Steeper U.S. yield curve may help dollar vs euro

NEW YORK Tue Feb 19, 2008 3:53pm EST

A man walks past signs outside a currency exchange bureau in Paris September 24, 2007. The U.S. dollar could get some relief versus the euro and Swiss franc in the months ahead as European banks, with balance sheets besieged by the credit crisis, take advantage of a steeper Treasury yield curve to improve earnings and rebuild their balance sheets. REUTERS/Vincent Kessler

A man walks past signs outside a currency exchange bureau in Paris September 24, 2007. The U.S. dollar could get some relief versus the euro and Swiss franc in the months ahead as European banks, with balance sheets besieged by the credit crisis, take advantage of a steeper Treasury yield curve to improve earnings and rebuild their balance sheets.

Credit: Reuters/Vincent Kessler

NEW YORK (Reuters) - The U.S. dollar could get some relief versus the euro and Swiss franc in the months ahead as European banks, with balance sheets besieged by the credit crisis, take advantage of a steeper Treasury yield curve to improve earnings and rebuild their balance sheets.

U.S. and European banks are scrambling to replenish damaged capital bases after writing down billions of dollars worth of assets related to investments in the risky U.S. subprime mortgage sector.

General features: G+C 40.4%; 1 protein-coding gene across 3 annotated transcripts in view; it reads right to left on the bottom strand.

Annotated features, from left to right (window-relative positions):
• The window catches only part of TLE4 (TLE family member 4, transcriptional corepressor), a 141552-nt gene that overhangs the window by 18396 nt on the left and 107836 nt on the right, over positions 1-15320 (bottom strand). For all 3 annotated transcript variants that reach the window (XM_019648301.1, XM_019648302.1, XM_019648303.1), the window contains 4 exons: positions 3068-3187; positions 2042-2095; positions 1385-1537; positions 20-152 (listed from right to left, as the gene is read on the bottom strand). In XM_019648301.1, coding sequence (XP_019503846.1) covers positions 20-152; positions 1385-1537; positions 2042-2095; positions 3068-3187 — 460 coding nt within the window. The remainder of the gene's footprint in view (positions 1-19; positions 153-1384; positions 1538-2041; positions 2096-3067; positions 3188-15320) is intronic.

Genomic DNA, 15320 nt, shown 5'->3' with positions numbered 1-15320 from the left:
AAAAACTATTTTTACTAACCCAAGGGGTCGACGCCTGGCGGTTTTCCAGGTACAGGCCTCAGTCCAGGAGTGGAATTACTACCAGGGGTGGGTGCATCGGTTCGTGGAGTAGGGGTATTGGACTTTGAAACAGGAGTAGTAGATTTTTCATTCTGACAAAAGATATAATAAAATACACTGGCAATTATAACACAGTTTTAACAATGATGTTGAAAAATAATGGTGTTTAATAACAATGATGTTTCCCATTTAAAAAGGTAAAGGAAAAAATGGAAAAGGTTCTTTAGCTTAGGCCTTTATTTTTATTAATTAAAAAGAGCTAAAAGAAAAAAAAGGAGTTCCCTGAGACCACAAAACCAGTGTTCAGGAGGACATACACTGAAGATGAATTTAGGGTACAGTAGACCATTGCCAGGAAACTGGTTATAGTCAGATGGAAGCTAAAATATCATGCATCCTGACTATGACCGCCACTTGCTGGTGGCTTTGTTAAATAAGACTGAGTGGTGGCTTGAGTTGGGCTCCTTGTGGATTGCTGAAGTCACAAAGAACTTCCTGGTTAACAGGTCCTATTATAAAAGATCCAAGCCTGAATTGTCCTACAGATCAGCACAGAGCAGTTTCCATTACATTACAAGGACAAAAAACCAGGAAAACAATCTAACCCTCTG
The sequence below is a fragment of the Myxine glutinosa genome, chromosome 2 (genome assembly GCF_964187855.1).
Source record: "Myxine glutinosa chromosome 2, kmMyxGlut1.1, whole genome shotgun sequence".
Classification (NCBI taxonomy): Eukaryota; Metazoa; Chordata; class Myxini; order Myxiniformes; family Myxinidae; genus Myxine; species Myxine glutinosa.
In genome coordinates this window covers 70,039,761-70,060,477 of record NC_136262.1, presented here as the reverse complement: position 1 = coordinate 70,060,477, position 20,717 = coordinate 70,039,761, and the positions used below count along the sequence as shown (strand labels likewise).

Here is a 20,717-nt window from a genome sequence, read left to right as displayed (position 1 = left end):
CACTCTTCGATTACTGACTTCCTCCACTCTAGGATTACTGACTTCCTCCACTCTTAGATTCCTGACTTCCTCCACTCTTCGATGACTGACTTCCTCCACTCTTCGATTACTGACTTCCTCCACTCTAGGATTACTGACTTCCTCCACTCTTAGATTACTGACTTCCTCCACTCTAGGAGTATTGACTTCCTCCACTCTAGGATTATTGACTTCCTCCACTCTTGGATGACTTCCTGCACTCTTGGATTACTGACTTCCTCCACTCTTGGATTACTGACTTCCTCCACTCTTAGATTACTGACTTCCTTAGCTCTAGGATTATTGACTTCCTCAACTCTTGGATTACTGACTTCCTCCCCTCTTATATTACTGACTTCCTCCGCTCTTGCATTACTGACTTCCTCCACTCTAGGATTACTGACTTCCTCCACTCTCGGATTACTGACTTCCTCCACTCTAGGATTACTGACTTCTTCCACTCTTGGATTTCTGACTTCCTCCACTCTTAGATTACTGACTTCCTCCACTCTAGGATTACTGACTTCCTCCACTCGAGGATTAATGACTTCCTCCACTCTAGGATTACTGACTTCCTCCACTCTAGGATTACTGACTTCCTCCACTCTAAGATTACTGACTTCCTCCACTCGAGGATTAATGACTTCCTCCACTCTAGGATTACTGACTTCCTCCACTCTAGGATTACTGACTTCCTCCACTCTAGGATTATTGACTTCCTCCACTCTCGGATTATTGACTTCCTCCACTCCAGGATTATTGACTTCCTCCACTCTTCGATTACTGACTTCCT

Swiss bank UBS (UBSN.VX) has been the hardest hit, with writedowns of about $18 billion so far, and more expected, prompting it to make plans for raising at least $11.8 billion in new funds.

"The Fed has forced the short-term interest rates down and the long-term rates have not really come down that much, so they (banks) get to earn a bigger spread between the money they take in and what they invest in," said Jeffrey Saut, chief investment strategist at Raymond James & Associates in St Petersburg, Florida.

A cut in the federal funds rate of 2.25 percentage points since September last year by the Federal Reserve has pushed down short term U.S. yields and left longer term yields sharply higher.

This has allowed banks to cash in on the widening spread between rates of varying maturities by borrowing cheaply in the short-term and lending at a premium over longer periods.

The spread between the 2-year and 10-year U.S. Treasury notes is about 186 basis points wider, versus 97 basis points at the end of 2007. The euro zone yield curve is about 82 basis points steeper, compared to 34 points at end of last year.

Last week, the Treasury yield curve assumed its steepest slope since July 2004, according to Reuters data.

US CURVE MAY TEMPT EURO BANKS

European banks may be tempted to take advantage of the yield carry in U.S. dollars.

The trade is reminiscent of the Japanese experience in the 1990s when banks there with bad balance sheets used a steep domestic yield curve to improve earnings and shore up their balance sheets, resulting in the yen's strong performance. This time, though, it will be the U.S. dollar that benefits.

"One could argue that it's not just U.S. banks that will take advantage of a steep U.S. yield curve. European banks would probably want to manage their cash balances the same way the U.S. banks would and buy relatively risk free instruments like Treasuries," said David Gilmore, partner at FX Analytics in Connecticut.